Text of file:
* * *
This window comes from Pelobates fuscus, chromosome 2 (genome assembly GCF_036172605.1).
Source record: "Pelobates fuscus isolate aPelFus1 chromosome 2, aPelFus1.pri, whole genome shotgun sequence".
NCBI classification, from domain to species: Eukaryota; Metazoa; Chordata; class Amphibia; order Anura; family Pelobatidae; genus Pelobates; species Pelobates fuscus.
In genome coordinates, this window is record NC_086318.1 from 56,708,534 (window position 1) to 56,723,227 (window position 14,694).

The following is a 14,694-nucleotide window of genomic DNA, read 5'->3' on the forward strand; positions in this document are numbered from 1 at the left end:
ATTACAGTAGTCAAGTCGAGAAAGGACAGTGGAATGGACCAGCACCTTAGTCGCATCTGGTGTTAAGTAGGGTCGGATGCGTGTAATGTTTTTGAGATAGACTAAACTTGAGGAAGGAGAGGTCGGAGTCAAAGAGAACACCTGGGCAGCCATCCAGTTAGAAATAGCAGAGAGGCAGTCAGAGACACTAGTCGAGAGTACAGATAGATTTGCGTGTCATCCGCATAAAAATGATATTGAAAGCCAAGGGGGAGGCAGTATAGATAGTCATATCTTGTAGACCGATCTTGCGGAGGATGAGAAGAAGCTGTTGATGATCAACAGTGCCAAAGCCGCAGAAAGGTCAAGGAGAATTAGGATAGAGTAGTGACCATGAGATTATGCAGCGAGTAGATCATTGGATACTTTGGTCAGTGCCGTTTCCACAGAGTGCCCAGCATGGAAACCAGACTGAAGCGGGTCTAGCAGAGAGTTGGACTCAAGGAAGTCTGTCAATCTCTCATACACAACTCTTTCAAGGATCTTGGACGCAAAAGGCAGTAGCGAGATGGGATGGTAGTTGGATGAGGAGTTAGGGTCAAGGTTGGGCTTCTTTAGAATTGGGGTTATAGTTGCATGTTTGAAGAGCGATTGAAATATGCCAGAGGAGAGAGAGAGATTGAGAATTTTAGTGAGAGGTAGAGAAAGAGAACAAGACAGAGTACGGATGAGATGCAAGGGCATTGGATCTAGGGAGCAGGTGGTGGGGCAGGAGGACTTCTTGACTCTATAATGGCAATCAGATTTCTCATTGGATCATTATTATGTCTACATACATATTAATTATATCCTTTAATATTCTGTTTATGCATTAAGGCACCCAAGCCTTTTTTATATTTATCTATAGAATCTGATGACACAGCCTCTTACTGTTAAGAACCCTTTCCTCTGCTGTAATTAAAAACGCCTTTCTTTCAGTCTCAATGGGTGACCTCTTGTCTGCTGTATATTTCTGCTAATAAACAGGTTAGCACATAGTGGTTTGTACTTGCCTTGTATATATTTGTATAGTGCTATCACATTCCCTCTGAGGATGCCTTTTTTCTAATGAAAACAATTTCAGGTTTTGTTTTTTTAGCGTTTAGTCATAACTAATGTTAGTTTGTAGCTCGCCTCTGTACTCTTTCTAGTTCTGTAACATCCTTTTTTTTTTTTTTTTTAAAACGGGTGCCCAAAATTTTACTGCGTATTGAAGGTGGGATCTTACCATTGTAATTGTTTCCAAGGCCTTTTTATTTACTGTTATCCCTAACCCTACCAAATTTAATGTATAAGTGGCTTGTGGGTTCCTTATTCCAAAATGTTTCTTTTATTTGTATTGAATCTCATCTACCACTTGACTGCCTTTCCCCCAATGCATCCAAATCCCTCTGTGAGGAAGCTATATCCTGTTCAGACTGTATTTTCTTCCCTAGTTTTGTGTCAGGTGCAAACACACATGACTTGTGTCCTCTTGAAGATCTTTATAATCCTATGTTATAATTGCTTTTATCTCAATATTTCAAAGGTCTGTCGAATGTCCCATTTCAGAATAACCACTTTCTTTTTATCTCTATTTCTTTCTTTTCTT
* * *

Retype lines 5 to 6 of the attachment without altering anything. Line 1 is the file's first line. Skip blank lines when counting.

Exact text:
The following is a 14,694-nucleotide window of genomic DNA, read 5'->3' on the forward strand; positions in this document are numbered from 1 at the left end:
ATTACAGTAGTCAAGTCGAGAAAGGACAGTGGAATGGACCAGCACCTTAGTCGCATCTGGTGTTAAGTAGGGTCGGATGCGTGTAATGTTTTTGAGATAGACTAAACTTGAGGAAGGAGAGGTCGGAGTCAAAGAGAACACCTGGGCAGCCATCCAGTTAGAAATAGCAGAGAGGCAGTCAGAGACACTAGTCGAGAGTACAGATAGATTTGCGTGTCATCCGCATAAAAATGATATTGAAAGCCAAGGGGGAGGCAGTATAGATAGTCATATCTTGTAGACCGATCTTGCGGAGGATGAGAAGAAGCTGTTGATGATCAACAGTGCCAAAGCCGCAGAAAGGTCAAGGAGAATTAGGATAGAGTAGTGACCATGAGATTATGCAGCGAGTAGATCATTGGATACTTTGGTCAGTGCCGTTTCCACAGAGTGCCCAGCATGGAAACCAGACTGAAGCGGGTCTAGCAGAGAGTTGGACTCAAGGAAGTCTGTCAATCTCTCATACACAACTCTTTCAAGGATCTTGGACGCAAAAGGCAGTAGCGAGATGGGATGGTAGTTGGATGAGGAGTTAGGGTCAAGGTTGGGCTTCTTTAGAATTGGGGTTATAGTTGCATGTTTGAAGAGCGATTGAAATATGCCAGAGGAGAGAGAGAGATTGAGAATTTTAGTGAGAGGTAGAGAAAGAGAACAAGACAGAGTACGGATGAGATGCAAGGGCATTGGATCTAGGGAGCAGGTGGTGGGGCAGGAGGACTTCTTGACTCTATAATGGCAATCAGATTTCTCATTGGATCATTATTATGTCTACATACATATTAATTATATCCTTTAATATTCTGTTTATGCATTAAGGCACCCAAGCCTTTTTTATATTTATCTATAGAATCTGATGACACAGCCTCTTACTGTTAAGAACCCTTTCCTCTGCTGTAATTAAAAACGCCTTTCTTTCAGTCTCAATGGGTGACCTCTTGTCTGCTGTATATTTCTGCTAATAAACAGGTTAGCACATAGTGGTTTGTACTTGCCTTGTATATATTTGTATAGTGCTATCACATTCCCTCTGAGGATGCCTTTTTTCTAATGAAAACAATTTCAGGTTTTGTTTTTTTAGCGTTTAGTCATAACTAATGTTAGTTTGTAGCTCGCCTCTGTACTCTTTCTAGTTCTGTAACATCCTTTTTTTTTTTTTTTTTAAAACGGGTGCCCAAAATTTTACTGCGTATTGAAGGTGGGATCTTACCATTGTAATTGTTTCCAAGGCCTTTTTATTTACTGTTATCCCTAACCCTACCAAATTTAATGTATAAGTGGCTTGTGGGTTCCTTATTCCAAAATGTTTCTTTTATTTGTATTGAATCTCATCTACCACTTGACTGCCTTTCCCCCAATGCATCCAAATCCCTCTGTGAGGAAGCTATATCCTGTTCAGACTGTATTTTCTTCCCTAGTTTTGTGTCAGGTGCAAACACACATGACTTGTGTCCTCTTGAAGATCTTTATAATCCTATGTTATAATTGCTTTTATCTCAATATTTCAAAGGTCTGTCGAATGTCCCATTTCAGAATAACCACTTTCTTTTTATCTCTATTTCTTTCTTTTCTT